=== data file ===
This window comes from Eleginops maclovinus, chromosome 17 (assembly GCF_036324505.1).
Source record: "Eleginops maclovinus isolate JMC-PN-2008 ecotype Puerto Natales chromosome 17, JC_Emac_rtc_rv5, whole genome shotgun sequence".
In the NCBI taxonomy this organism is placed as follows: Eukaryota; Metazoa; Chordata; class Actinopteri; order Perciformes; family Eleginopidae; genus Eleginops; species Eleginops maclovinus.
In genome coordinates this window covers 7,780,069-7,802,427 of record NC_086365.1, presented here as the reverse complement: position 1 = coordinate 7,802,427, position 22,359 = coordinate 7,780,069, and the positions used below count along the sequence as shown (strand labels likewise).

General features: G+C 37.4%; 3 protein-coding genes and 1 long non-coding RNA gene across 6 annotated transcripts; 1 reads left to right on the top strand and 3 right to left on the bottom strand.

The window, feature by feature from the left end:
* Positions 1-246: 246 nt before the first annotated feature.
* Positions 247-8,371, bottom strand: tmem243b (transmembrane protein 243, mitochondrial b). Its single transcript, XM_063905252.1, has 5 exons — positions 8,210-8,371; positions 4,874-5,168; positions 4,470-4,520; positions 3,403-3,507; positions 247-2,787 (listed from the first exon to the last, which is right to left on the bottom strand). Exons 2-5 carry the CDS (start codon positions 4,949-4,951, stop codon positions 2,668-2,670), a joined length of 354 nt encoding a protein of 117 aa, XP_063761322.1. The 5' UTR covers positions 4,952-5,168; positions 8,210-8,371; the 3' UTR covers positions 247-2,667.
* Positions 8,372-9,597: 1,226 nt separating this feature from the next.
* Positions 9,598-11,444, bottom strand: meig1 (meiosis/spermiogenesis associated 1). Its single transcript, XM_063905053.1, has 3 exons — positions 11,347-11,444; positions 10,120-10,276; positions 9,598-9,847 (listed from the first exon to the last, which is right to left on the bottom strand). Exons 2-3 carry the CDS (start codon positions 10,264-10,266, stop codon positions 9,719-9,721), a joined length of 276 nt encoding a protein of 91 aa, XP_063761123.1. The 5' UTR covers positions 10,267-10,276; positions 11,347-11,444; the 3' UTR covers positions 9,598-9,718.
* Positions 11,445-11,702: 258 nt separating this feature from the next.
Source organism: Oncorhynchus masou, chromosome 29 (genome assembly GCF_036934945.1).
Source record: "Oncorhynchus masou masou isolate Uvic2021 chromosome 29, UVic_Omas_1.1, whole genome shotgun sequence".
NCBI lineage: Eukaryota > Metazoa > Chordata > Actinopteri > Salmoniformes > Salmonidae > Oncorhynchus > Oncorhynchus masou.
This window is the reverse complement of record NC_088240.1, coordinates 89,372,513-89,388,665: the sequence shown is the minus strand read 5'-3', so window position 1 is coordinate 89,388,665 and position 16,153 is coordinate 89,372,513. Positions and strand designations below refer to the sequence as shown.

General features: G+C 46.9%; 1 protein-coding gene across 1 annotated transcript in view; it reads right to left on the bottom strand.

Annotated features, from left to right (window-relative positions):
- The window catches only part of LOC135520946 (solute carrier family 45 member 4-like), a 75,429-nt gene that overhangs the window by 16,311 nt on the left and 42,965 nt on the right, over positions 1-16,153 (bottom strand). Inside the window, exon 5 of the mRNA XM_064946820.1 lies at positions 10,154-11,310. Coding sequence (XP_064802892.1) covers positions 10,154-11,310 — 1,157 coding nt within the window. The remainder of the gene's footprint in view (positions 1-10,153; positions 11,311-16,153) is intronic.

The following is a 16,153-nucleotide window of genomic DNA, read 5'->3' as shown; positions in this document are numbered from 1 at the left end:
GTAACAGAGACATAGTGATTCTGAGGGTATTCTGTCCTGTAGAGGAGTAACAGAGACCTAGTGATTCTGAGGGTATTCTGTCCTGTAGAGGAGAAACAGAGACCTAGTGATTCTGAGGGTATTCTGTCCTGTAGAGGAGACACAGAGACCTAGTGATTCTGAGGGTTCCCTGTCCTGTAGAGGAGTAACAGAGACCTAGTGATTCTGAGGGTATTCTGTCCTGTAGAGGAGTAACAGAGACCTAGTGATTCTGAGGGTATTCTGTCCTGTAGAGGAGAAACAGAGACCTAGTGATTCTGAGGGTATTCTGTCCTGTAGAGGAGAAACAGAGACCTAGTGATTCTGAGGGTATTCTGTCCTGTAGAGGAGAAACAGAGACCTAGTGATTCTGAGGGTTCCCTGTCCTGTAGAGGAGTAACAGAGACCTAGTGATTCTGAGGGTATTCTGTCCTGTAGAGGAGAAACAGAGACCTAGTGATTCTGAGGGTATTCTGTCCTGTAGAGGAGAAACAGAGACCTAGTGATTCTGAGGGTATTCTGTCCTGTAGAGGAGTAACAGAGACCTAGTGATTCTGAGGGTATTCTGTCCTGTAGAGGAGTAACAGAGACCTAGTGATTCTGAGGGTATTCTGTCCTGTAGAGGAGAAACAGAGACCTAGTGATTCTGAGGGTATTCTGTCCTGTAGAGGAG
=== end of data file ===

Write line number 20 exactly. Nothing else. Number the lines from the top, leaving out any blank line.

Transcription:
GTAACAGAGACATAGTGATTCTGAGGGTATTCTGTCCTGTAGAGGAGTAACAGAGACCTAGTGATTCTGAGGGTATTCTGTCCTGTAGAGGAGAAACAGAGACCTAGTGATTCTGAGGGTATTCTGTCCTGTAGAGGAGACACAGAGACCTAGTGATTCTGAGGGTTCCCTGTCCTGTAGAGGAGTAACAGAGACCTAGTGATTCTGAGGGTATTCTGTCCTGTAGAGGAGTAACAGAGACCTAGTGATTCTGAGGGTATTCTGTCCTGTAGAGGAGAAACAGAGACCTAGTGATTCTGAGGGTATTCTGTCCTGTAGAGGAGAAACAGAGACCTAGTGATTCTGAGGGTATTCTGTCCTGTAGAGGAGAAACAGAGACCTAGTGATTCTGAGGGTTCCCTGTCCTGTAGAGGAGTAACAGAGACCTAGTGATTCTGAGGGTATTCTGTCCTGTAGAGGAGAAACAGAGACCTAGTGATTCTGAGGGTATTCTGTCCTGTAGAGGAGAAACAGAGACCTAGTGATTCTGAGGGTATTCTGTCCTGTAGAGGAGTAACAGAGACCTAGTGATTCTGAGGGTATTCTGTCCTGTAGAGGAGTAACAGAGACCTAGTGATTCTGAGGGTATTCTGTCCTGTAGAGGAGAAACAGAGACCTAGTGATTCTGAGGGTATTCTGTCCTGTAGAGGAG